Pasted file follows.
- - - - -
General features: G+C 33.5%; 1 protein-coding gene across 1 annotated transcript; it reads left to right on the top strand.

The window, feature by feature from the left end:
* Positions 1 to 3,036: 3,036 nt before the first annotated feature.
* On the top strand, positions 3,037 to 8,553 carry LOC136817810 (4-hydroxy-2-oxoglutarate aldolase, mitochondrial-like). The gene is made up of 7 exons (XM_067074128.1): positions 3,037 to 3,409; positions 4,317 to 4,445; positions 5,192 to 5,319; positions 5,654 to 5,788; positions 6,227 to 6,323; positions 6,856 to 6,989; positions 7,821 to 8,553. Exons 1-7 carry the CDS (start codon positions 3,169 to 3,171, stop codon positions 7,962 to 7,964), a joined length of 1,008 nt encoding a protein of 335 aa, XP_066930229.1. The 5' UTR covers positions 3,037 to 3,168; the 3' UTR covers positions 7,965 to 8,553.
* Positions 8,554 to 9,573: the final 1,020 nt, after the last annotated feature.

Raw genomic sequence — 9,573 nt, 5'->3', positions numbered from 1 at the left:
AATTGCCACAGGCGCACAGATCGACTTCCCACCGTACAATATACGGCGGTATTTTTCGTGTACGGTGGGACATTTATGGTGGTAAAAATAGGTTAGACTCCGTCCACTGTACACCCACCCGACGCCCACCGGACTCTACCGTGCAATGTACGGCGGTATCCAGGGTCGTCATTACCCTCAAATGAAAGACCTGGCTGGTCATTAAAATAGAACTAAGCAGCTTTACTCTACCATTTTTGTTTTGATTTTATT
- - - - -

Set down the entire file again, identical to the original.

General features: G+C 33.5%; 1 protein-coding gene across 1 annotated transcript; it reads left to right on the top strand.

The window, feature by feature from the left end:
* Positions 1 to 3,036: 3,036 nt before the first annotated feature.
* On the top strand, positions 3,037 to 8,553 carry LOC136817810 (4-hydroxy-2-oxoglutarate aldolase, mitochondrial-like). The gene is made up of 7 exons (XM_067074128.1): positions 3,037 to 3,409; positions 4,317 to 4,445; positions 5,192 to 5,319; positions 5,654 to 5,788; positions 6,227 to 6,323; positions 6,856 to 6,989; positions 7,821 to 8,553. Exons 1-7 carry the CDS (start codon positions 3,169 to 3,171, stop codon positions 7,962 to 7,964), a joined length of 1,008 nt encoding a protein of 335 aa, XP_066930229.1. The 5' UTR covers positions 3,037 to 3,168; the 3' UTR covers positions 7,965 to 8,553.
* Positions 8,554 to 9,573: the final 1,020 nt, after the last annotated feature.

Raw genomic sequence — 9,573 nt, 5'->3', positions numbered from 1 at the left:
AATTGCCACAGGCGCACAGATCGACTTCCCACCGTACAATATACGGCGGTATTTTTCGTGTACGGTGGGACATTTATGGTGGTAAAAATAGGTTAGACTCCGTCCACTGTACACCCACCCGACGCCCACCGGACTCTACCGTGCAATGTACGGCGGTATCCAGGGTCGTCATTACCCTCAAATGAAAGACCTGGCTGGTCATTAAAATAGAACTAAGCAGCTTTACTCTACCATTTTTGTTTTGATTTTATT